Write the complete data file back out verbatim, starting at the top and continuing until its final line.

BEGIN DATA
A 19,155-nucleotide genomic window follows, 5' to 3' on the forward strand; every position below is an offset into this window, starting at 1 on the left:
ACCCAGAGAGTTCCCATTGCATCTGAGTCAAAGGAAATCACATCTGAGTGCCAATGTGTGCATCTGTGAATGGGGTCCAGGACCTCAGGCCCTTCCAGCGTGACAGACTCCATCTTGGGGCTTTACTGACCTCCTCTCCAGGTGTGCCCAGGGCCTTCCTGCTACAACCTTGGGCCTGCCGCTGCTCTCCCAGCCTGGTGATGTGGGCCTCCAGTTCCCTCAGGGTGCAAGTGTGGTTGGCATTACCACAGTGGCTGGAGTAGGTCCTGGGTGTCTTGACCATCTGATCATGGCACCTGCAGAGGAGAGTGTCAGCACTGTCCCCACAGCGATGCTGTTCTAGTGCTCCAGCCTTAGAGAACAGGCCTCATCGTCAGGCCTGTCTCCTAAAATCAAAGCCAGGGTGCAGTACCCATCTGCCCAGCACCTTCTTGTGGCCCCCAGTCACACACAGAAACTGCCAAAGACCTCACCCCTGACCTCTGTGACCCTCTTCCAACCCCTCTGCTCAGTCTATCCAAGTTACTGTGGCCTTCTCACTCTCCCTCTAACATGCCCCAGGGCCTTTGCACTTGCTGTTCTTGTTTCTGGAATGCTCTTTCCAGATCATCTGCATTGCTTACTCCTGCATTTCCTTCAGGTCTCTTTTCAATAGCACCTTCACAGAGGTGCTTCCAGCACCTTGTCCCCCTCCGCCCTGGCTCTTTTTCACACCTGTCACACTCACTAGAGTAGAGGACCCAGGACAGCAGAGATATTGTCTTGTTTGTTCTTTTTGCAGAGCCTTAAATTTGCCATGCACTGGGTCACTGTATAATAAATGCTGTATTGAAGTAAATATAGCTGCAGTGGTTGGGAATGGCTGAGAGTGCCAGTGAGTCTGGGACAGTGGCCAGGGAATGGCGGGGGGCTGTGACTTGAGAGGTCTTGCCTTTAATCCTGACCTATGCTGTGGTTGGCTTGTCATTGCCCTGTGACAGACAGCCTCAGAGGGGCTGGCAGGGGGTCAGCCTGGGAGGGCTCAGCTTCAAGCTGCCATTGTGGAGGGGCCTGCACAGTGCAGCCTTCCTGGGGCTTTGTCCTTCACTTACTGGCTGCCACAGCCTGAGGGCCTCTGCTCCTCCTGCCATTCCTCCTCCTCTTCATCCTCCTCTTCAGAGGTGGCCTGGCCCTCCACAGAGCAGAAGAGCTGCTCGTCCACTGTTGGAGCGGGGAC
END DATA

A 19,155-nucleotide genomic window follows, 5' to 3' on the forward strand; every position below is an offset into this window, starting at 1 on the left:
ACCCAGAGAGTTCCCATTGCATCTGAGTCAAAGGAAATCACATCTGAGTGCCAATGTGTGCATCTGTGAATGGGGTCCAGGACCTCAGGCCCTTCCAGCGTGACAGACTCCATCTTGGGGCTTTACTGACCTCCTCTCCAGGTGTGCCCAGGGCCTTCCTGCTACAACCTTGGGCCTGCCGCTGCTCTCCCAGCCTGGTGATGTGGGCCTCCAGTTCCCTCAGGGTGCAAGTGTGGTTGGCATTACCACAGTGGCTGGAGTAGGTCCTGGGTGTCTTGACCATCTGATCATGGCACCTGCAGAGGAGAGTGTCAGCACTGTCCCCACAGCGATGCTGTTCTAGTGCTCCAGCCTTAGAGAACAGGCCTCATCGTCAGGCCTGTCTCCTAAAATCAAAGCCAGGGTGCAGTACCCATCTGCCCAGCACCTTCTTGTGGCCCCCAGTCACACACAGAAACTGCCAAAGACCTCACCCCTGACCTCTGTGACCCTCTTCCAACCCCTCTGCTCAGTCTATCCAAGTTACTGTGGCCTTCTCACTCTCCCTCTAACATGCCCCAGGGCCTTTGCACTTGCTGTTCTTGTTTCTGGAATGCTCTTTCCAGATCATCTGCATTGCTTACTCCTGCATTTCCTTCAGGTCTCTTTTCAATAGCACCTTCACAGAGGTGCTTCCAGCACCTTGTCCCCCTCCGCCCTGGCTCTTTTTCACACCTGTCACACTCACTAGAGTAGAGGACCCAGGACAGCAGAGATATTGTCTTGTTTGTTCTTTTTGCAGAGCCTTAAATTTGCCATGCACTGGGTCACTGTATAATAAATGCTGTATTGAAGTAAATATAGCTGCAGTGGTTGGGAATGGCTGAGAGTGCCAGTGAGTCTGGGACAGTGGCCAGGGAATGGCGGGGGGCTGTGACTTGAGAGGTCTTGCCTTTAATCCTGACCTATGCTGTGGTTGGCTTGTCATTGCCCTGTGACAGACAGCCTCAGAGGGGCTGGCAGGGGGTCAGCCTGGGAGGGCTCAGCTTCAAGCTGCCATTGTGGAGGGGCCTGCACAGTGCAGCCTTCCTGGGGCTTTGTCCTTCACTTACTGGCTGCCACAGCCTGAGGGCCTCTGCTCCTCCTGCCATTCCTCCTCCTCTTCATCCTCCTCTTCAGAGGTGGCCTGGCCCTCCACAGAGCAGAAGAGCTGCTCGTCCACTGTTGGAGCGGGGAC